Walgreens sees Kroger partnership as a way forward
- Walgreens will look to its grocery retail partnership with Kroger and private label offerings in health and beauty to strengthen its business after the company reported disappointing Q2 results, company officials said during an earnings call this week.
- The company saw lower-than-expected benefits from its refreshed retail offerings in its second quarter, primarily in the U.S., and continues to struggle with trends and changes in pharmacy, CEO Stefano Pessina said on the April 2 call.
- Moving forward, Pessina said Walgreens' key priorities are accelerating the digitalization of the company, transforming and restructuring its retail offering, modernizing its pharmacy and rolling out a transformational cost management program.
Walgreens hopes its emphasis on non-pharmacy offerings will reinvigorate its business and help the company keep pace with competitors. This was Walgreens’ worst quarter since 2014, and it follows a recent announcement to cut $1 billion in costs to stay competitive.
On the earnings call, executives emphasized the importance of the Walgreens' efforts with Kroger. "We continue to be pleased with the progress we are making on our partnerships," said Walgreens co-chief operating officer and president Alex Gourlay. "In particular, we are working closely with the Kroger executive team to determine how best to unlock future growth and synergies."
Kroger did not respond immediately to Grocery Dive’s request for comment on its partnership with Walgreens.
Walgreens and Kroger kicked off their partnership last October, with the drug chain offering Kroger online order pickup at 13 locations around Cincinnati. Two months later, Kroger began placing mini "Express" stores carrying more than 2,000 products — from private label groceries to fresh produce — inside those same locations. Kroger also placed Home Chef meal kits inside 65 Chicago-area Walgreens stores.
Right now, the partnership won’t move the needle much on grocery sales, with a tiny fraction of the nearly 10,000 Walgreens locations showcasing Kroger products. Outside of those locations, most Walgreens have a small but complete grocery offering including frozen foods, dairy items, fresh produce and shelf-stable products. With Kroger’s partnership, Walgreens could build on these offerings and scale its grocery capabilities at thousands of stores, creating additional competition for grocery retailers.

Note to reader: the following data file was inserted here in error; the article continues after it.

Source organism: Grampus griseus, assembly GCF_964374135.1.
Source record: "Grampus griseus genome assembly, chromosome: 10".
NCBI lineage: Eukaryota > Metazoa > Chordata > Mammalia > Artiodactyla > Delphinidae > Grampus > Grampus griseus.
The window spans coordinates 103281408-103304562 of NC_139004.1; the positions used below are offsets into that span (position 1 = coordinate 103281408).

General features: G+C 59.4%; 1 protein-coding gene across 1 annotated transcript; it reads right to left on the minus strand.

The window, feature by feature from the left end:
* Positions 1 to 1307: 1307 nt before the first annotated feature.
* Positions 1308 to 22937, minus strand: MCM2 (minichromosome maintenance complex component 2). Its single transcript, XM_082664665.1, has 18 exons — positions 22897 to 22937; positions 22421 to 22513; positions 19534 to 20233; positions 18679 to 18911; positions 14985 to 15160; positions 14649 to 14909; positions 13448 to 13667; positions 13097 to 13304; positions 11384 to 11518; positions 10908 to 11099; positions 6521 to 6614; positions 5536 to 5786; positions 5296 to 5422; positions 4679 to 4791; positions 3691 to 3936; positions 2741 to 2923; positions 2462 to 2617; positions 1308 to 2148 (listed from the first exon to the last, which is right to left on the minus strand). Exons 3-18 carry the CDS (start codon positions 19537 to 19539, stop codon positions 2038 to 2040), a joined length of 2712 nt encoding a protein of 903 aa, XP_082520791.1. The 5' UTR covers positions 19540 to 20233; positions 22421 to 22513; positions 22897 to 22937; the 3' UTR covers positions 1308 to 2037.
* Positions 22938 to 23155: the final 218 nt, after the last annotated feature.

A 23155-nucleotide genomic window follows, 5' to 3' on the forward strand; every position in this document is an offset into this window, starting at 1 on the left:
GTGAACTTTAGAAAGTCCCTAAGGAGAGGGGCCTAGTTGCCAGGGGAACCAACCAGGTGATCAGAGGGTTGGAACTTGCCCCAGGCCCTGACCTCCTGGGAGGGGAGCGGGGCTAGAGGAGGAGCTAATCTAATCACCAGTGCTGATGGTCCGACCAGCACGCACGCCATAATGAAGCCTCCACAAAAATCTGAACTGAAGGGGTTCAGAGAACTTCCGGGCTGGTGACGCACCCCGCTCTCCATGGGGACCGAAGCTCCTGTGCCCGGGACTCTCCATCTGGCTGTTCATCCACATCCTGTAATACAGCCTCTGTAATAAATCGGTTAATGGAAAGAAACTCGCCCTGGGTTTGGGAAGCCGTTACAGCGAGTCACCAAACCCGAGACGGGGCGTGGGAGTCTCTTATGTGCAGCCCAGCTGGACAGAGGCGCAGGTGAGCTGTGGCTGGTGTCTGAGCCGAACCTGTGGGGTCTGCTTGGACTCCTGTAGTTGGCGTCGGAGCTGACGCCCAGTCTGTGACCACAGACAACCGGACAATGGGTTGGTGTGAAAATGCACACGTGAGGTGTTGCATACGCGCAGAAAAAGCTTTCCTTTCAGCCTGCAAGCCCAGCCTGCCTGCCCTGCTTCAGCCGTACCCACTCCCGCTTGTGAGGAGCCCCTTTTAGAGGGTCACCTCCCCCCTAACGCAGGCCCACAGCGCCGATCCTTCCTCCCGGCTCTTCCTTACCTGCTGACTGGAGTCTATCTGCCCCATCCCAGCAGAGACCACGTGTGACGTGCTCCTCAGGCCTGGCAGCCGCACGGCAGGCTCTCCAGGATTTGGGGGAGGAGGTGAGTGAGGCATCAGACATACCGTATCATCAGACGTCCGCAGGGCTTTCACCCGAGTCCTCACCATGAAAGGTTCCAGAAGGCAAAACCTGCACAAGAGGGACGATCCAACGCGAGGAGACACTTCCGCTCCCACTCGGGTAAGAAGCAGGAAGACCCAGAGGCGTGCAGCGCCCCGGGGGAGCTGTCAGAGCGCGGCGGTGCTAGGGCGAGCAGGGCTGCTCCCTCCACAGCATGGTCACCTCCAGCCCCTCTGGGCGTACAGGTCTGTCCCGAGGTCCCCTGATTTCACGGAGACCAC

An expanded partnership would also generate additional revenue for Kroger, which has looked to partnerships and alternative investments as its core grocery business has struggled.
In addition to exploring a deeper relationship with Kroger, Walgreens has plans to invest in partnerships and private label brands in the health and beauty categories. According to company officials, Walgreens will shift resources to step up innovation and support flagship brands such as Walgreens Healthcare brands, which offer attractive margins. Walgreens is also an investor in beauty startup Birchbox, and will feature the company’s products at 11 Walgreens locations using a "mini store" model similar to the Kroger concept.
Shifting focus from pharmacy could ensure Walgreens' survival for the time being, but competition abounds. CVS remains a major rival and has been working to differentiate itself with cutting-edge offerings such as CBD products — which Walgreens recently began offering, too. Amazon also poses stiff competition for Walgreens across food, health and beauty as the e-commerce giant prepares its new grocery chain, with plans to carry products across similar categories.
Despite Walgreens' discouraging performance in Q2, the company appears optimistic that there is a clear way forward. "I am convinced that our existing strategic priorities are the right ones and will allow us to deliver sustainable growth into the future," CEO Stefano Pessina said during the earnings call.
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